Could it go "Open Source"?

Grasping at straws to get Coldstone

It was great. We all liked it. If updated, I'd buy several licenses (I actually used it to teach certain concepts in the High School where I work). Still, it must not have sold well for Ambrosia. Instead of killing it, or acknowledging it's death, could they release the source code?

I know that would not benefit Ambrosia, but if they are really just shelving it, it would not cost them anything either. Perhaps there would be enough programmers out there willing to try to clean up the code.

Really, just grasping at straws. I'd love to see this program be reborn to full OS X, universal binary, status!

Jon

Maelstrom went open-source.

Just thought I'd bring that up.

Well, unless Beonox releases their tight grip on the source code, it's probably never going to happen.

This has been addressed with Ambrosia, mainly to help update, and either Andrew does not want to release Coldstone's open source outside of his circle of employees or he legally can't. I suspect he legally can't, as he got it from a different company, and I'm sure there were some legal stipulations when he bought it. Nevertheless, Coldstone's open source will not be released. Sorry.

@shamannils, on Mar 12 2007, 11:57 AM, said in Could it go "Open Source"?:

This has been addressed with Ambrosia, mainly to help update, and either Andrew does not want to release Coldstone's open source outside of his circle of employees or he legally can't. I suspect he legally can't, as he got it from a different company, and I'm sure there were some legal stipulations when he bought it. Nevertheless, Coldstone's open source will not be released. Sorry.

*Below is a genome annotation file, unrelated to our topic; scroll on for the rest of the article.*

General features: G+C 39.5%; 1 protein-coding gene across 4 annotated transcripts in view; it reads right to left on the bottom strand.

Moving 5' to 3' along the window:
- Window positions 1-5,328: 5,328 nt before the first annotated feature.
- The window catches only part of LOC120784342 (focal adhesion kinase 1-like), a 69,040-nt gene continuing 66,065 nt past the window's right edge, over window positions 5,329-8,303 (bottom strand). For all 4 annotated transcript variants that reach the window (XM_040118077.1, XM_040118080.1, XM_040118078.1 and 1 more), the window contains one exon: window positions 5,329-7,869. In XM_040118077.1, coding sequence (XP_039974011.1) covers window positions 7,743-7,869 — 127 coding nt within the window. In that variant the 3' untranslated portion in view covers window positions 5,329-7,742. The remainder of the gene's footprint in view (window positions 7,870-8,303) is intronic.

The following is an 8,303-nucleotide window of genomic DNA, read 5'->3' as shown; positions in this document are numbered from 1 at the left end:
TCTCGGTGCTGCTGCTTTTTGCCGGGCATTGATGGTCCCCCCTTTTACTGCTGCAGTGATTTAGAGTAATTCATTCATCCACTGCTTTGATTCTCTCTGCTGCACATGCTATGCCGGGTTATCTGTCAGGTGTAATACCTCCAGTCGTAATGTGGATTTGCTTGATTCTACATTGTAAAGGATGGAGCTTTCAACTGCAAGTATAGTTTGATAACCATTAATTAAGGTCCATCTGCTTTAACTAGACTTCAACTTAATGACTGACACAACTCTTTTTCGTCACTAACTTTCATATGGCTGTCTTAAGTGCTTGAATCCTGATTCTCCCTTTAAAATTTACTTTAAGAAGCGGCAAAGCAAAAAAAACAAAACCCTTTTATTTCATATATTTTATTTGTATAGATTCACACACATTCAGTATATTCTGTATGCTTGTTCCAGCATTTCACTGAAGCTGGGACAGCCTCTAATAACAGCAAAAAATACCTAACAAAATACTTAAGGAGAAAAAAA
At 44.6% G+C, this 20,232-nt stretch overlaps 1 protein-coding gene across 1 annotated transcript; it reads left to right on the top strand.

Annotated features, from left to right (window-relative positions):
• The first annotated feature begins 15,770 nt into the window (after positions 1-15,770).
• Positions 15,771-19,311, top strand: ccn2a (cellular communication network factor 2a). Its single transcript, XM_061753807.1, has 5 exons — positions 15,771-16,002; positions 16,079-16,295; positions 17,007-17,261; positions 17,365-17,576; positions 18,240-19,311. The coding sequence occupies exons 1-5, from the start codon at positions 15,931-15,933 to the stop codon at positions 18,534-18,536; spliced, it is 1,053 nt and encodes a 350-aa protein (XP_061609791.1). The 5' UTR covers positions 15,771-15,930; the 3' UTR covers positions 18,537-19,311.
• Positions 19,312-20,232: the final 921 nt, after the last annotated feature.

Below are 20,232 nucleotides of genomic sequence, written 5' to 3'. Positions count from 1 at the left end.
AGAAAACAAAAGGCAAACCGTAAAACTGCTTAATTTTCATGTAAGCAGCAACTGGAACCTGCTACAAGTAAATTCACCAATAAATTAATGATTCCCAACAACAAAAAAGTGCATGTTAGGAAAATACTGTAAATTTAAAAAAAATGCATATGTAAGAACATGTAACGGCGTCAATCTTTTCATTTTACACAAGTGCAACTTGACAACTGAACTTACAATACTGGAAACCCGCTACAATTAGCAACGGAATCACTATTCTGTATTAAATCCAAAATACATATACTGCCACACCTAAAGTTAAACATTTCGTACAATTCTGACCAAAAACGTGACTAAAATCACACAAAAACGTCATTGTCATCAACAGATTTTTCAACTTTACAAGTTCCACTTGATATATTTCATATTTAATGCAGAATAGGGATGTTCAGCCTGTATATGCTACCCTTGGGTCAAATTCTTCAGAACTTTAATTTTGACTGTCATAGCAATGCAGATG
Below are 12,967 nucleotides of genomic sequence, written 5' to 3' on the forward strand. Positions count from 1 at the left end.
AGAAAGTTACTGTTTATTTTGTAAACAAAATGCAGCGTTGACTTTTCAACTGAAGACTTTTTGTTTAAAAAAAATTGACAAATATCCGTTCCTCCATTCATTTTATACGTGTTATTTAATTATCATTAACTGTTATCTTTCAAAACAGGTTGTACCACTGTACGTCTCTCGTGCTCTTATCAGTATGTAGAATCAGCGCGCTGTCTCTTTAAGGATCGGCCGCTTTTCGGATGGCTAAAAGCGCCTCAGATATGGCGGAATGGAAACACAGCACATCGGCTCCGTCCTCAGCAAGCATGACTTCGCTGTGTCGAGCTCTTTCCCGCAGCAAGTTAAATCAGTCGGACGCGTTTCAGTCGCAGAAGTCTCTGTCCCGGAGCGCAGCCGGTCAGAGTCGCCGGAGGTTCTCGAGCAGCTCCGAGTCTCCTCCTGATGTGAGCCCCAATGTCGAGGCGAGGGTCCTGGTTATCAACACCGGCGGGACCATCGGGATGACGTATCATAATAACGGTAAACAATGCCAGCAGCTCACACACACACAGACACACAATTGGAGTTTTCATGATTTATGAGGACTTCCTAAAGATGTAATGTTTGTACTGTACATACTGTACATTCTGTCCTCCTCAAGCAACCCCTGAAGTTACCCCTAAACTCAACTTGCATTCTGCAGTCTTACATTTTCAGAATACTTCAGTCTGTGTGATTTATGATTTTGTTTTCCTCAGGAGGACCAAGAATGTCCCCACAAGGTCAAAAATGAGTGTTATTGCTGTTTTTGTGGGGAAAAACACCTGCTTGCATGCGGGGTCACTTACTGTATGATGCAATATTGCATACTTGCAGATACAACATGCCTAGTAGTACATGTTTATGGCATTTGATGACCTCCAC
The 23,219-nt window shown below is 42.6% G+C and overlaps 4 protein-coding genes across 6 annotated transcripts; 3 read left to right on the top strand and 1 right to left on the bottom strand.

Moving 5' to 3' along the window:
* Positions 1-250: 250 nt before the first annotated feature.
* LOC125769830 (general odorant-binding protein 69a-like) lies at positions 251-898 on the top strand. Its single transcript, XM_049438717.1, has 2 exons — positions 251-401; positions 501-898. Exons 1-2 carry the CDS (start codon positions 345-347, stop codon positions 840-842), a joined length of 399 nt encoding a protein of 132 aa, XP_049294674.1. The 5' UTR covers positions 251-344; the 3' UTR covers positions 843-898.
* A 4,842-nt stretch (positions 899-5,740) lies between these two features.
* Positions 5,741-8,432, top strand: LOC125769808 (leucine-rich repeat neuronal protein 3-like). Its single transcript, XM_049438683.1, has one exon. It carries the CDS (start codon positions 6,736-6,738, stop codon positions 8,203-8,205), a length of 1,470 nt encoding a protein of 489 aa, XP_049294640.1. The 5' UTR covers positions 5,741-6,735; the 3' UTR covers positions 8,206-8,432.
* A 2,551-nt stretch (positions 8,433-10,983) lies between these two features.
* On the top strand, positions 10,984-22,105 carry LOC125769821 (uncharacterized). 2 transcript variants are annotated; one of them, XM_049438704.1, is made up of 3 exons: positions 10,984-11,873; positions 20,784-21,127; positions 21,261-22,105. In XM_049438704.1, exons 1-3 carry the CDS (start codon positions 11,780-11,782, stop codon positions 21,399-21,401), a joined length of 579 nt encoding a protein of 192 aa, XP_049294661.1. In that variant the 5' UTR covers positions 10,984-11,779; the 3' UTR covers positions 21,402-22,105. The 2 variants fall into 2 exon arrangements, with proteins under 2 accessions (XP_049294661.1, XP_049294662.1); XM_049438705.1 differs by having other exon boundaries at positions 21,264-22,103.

Could Beenox be contacted/lobbied to release it? I thought Ambrosia bought all the rights, so they could do as they see fit. If not, does it revert back to Beenox? Do they have plans with it? Just seems a shame to lose this interesting piece of software.

Well, there are two problems I see here really. The first being that we don't actually know Ambrosia's legal rights in terms of the source for Coldstone. Do they own it outright? Do they have merely the right to publish and perhaps update it? Do they have almost nothing at all?

Only person that knows those answers would be Andrew, and he's unlikely to spill confidential business agreements in public.

The other problem has to do with contacting Beenox about it - and it's a multilayered problem. The first layer being that we don't know, as above, the relationship between Beenox & ASW in terms of specific ownership... and the second problem, namely that Beenox doesn't really exist anymore; they are a fully owned subsidiary of Activision, and aren't independant at all. As such, I don't know if they have any ability to release their old code, even if they retain any rights to it - it's possible, even probable, that Activision bought up their back catalogue as well, which means you'd need Activision's permission, possibly Ambrosia's permission, maybe even some other people's.

It's a nice idea, really. But we'd still need other things than just a copy of the source code... there're a lot of great OSS projects that just fold up and die because there's either not enough interest, or not enough skilled programmers to go around. Given Coldstone's current woes and limited usability (compiles on what, PPC X.2 only?) it might not even take off as OSS.

-Andiyar

How would ASW even be able to fix the major CS bugs if they don't even have access to the source code, what have they been trying to do to fix it up to now, and finally if there's no hope getting the source code then what are the remaining options? :huh:

Oh no, Ambrosia has the source code. We just don't know the legalities of releasing it. And it doesn't matter, because it's Ambrosia's to do or not do. Sorry.

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